Formal Verification of Smart Contracts

Hi!

I’ve been taking a look at the Formal Verification that Maker uses and trying to learn more about KEVM and the K language in general.

I’m trying to start (small) and take a look at a simple proof in mkr-authority’s bytes4 support, but I have a few questions regarding the code:

1. Rule for setRoot proof (magic number is bitwise not of 2^160) - how is this number calculated?

rule 115792089237316195423570985007226406215939081747436879206741300988257197096960 &Int X => 0
  requires #rangeAddress(X)
Lemmas for bytes4 support
syntax TypedArg ::= #bytes4( Int )

I found one of the lemmas provided some more information regarding the calculation of the bytes4 support in the comments - which is calculated from: (2^32 - 1) * 2^224. How does this derivation work?

syntax Int ::= "maxBytes4"
 rule maxBytes4 => 115792089210356248756420345214020892766250353992003419616917011526809519390720 [macro] /* (2^32 - 1) * 2^224 */

2. minUint256 value in lemmas

I noticed the minUint256 gets used when checking the #getValue lemma. Is the value of a minimum uint256 a constant that’s made accessible by KEVM/K?

syntax Int ::= #getValue ( TypedArg ) [function]
rule #getValue(#bytes4( DATA )) => DATA
  requires minUInt256 <=Int DATA andBool DATA <=Int maxBytes4

Thanks!
Natalie

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Hi Natalie, let me know if the answers below clear things up at all :slightly_smiling_face: :

  1. So for this rule:
rule 115792089237316195423570985007226406215939081747436879206741300988257197096960 &Int X => 0
  requires #rangeAddress(X)

This tells K how to simplify a certain operation that occurs in the Solidity-generated bytecode, which is this bitwise “and” of the constant 1157…6960 and some EVM word X. So the constant originally comes out of the code. It happens, the magic number here is the bitwise not of 2^160 - 1 as a 256-bit word (yes, the description is missing a “- 1”, which is maybe the motivation for the question…good catch, I will correct that). So what the bytecode is trying to do is throw away the lower-order 160 bits of X. What the rule then says is that if X (represented in K as a plain integer) is already known to be in the range of an address (an Ethereum address is 160 bits), then this expression (1157...6960 &Int X) rewrites to 0 (i.e. no bits set). This might seem very obvious, but sometimes K needs help with obvious things :).

  1. Now for this rule:
syntax Int ::= "maxBytes4"
 rule maxBytes4 => 115792089210356248756420345214020892766250353992003419616917011526809519390720 [macro] /* (2^32 - 1) * 2^224 */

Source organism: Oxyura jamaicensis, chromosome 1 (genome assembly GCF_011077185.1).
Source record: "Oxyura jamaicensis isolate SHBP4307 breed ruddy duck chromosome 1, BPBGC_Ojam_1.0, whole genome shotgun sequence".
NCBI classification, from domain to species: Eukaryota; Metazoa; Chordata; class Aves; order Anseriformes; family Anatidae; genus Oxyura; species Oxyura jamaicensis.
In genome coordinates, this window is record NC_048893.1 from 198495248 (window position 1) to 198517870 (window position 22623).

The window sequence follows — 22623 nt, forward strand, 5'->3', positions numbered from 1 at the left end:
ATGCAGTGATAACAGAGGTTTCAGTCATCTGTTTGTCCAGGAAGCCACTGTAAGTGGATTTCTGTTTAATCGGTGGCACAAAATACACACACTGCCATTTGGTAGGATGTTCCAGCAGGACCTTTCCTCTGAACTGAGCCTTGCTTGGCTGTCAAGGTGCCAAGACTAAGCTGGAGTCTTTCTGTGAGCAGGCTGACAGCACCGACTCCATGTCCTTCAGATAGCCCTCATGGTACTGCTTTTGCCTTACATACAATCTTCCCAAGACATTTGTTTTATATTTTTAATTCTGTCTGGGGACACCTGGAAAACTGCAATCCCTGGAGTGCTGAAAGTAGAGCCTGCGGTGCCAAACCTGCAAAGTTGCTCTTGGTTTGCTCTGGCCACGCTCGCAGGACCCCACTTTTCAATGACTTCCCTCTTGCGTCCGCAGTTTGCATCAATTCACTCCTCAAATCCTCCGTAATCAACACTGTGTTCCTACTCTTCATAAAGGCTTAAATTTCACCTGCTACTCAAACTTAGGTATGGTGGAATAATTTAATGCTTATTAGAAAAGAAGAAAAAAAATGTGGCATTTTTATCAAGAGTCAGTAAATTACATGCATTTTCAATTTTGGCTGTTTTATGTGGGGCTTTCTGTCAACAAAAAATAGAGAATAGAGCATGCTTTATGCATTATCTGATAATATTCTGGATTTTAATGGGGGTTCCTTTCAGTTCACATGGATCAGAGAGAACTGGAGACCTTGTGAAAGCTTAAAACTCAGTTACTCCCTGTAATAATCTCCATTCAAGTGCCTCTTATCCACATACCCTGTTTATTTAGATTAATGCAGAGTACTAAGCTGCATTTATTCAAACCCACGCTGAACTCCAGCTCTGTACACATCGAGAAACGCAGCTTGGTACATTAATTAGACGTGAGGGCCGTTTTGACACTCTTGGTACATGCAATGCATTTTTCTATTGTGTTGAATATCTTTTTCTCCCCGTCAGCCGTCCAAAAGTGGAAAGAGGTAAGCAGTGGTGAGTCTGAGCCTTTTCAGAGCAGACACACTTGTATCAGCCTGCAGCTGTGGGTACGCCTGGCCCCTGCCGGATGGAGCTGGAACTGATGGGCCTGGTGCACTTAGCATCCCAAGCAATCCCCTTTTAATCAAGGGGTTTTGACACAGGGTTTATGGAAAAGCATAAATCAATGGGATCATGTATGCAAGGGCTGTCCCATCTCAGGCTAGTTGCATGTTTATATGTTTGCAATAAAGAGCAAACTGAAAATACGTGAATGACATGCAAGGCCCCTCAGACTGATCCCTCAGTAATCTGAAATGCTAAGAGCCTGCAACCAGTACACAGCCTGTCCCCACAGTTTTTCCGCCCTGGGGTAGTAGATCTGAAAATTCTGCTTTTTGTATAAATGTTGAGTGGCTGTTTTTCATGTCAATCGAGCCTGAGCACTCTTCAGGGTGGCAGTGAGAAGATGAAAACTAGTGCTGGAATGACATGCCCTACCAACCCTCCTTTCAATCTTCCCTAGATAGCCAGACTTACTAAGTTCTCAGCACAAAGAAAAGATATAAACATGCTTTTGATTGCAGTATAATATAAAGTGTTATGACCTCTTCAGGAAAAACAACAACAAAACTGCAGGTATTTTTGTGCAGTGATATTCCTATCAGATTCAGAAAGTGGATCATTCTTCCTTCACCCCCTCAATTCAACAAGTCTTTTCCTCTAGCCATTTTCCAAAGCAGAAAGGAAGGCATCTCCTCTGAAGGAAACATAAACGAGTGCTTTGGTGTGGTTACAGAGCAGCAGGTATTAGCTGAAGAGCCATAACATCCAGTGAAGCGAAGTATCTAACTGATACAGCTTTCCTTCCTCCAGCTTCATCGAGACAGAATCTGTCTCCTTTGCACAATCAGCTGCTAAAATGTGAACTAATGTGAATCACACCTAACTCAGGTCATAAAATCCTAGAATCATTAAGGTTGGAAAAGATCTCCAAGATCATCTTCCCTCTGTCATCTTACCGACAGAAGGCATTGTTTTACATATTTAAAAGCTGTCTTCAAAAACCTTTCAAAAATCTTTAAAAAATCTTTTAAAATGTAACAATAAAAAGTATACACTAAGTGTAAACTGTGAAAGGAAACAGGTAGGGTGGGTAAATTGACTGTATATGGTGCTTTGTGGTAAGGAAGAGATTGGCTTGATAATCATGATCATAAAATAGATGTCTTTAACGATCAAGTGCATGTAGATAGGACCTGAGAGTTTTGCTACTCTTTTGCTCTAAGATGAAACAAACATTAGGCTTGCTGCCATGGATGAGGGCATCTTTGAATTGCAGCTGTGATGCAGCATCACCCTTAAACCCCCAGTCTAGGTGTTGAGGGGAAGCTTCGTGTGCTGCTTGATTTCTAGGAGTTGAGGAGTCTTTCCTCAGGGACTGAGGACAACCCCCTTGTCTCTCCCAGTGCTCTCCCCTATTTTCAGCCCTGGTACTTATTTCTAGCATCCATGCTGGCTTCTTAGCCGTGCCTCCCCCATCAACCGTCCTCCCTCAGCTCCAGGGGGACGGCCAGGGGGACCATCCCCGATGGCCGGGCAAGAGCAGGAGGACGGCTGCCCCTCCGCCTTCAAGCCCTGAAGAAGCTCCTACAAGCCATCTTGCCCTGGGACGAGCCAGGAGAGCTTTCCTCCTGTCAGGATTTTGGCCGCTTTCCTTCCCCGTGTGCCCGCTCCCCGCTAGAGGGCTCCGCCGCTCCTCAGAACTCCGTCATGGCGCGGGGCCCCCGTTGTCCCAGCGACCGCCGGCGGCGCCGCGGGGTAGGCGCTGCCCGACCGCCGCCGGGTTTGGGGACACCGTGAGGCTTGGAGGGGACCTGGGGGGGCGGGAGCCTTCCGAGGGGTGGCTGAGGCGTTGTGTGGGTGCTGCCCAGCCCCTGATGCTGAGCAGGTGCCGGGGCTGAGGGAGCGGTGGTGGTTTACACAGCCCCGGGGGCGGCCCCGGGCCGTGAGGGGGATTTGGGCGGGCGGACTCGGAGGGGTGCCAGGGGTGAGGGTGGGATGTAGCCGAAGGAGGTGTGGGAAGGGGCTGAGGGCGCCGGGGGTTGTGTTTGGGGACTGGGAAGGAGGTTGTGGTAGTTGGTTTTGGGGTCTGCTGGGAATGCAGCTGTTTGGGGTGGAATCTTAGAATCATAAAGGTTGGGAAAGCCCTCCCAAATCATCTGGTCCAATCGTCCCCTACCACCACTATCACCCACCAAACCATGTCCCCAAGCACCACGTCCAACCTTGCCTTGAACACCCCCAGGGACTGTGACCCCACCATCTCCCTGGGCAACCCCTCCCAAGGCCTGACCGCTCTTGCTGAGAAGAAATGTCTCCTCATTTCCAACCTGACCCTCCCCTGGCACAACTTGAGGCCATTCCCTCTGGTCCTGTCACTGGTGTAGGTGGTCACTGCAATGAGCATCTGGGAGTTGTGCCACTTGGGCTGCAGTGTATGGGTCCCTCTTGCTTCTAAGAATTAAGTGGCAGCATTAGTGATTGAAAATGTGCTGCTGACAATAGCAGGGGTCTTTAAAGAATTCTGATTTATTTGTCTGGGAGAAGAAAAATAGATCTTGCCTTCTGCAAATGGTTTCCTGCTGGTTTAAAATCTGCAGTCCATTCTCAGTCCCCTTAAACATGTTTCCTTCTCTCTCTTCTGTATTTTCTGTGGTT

It’s just defining a constant. As I mentioned above, in K we represent EVM words with plain integers, so this is supposed to be the largest valid value for an integer representing a bytes4 data type. In Solidity, a bytesN data type stores its data in the highest-order N bytes of a word. So the maximum K integer that corresponds to a valid bytes4 value is constructed by setting the highest-order 32 bits of a 256 bit word. The (2^32 - 1) * 2^224 expression just describes this mathematically–(2^32 - 1) is a word with the lowest-order 32 bits set; multiplying by 2^224 shifts these bits to the left so that highest-order 32 bits are set (224 + 32 = 256, so the 32nd bit moves to be the 256th bit, etc).

  1. minUInt256, along with many other constants, is defined in KEVM:
    https://github.com/dapphub/evm-semantics/blob/0bbee05fb3ce15e3313604ed3679e2c08d8e4c35/evm-types.md
    (note that klab uses a fork of evm-semantics, the original evm-semantics repo is here)
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seth is a great tool to help with this (you can install over at dapp.tools

[email protected]:~$ seth --to-hex 115792089237316195423570985007226406215939081747436879206741300988257197096960
0xffffffffffffffffffffffff0000000000000000000000000000000000000000
[email protected]:~$ seth --to-hex 115792089210356248756420345214020892766250353992003419616917011526809519390720
0xffffffff00000000000000000000000000000000000000000000000000000000
3 Likes

Thank so much for the quick response @Kurt_Barry & @Mariano_Conti! Definitely clears up my questions about the lemmas. I’ll definitely check out seth as well!

I have a few additional questions regarding the proof for the canCall specs:

behaviour canCall-true of MkrAuthority
interface canCall(address src, address dst, bytes4 sig)
...
iff
  VCallValue == 0
if
  (src == Root) or 
  (sig == #asWord(#padRightToWidth(32, #take(4, #abiCallData("burn", #address(0), #uint256(0))))) or 
  sig == #asWord(#padRightToWidth(32, #take(4, #abiCallData("burn", #uint256(0)))))) or
  (sig == #asWord(#padRightToWidth(32, #take(4, #abiCallData("mint", #address(0), #uint256(0))))) and May == 1)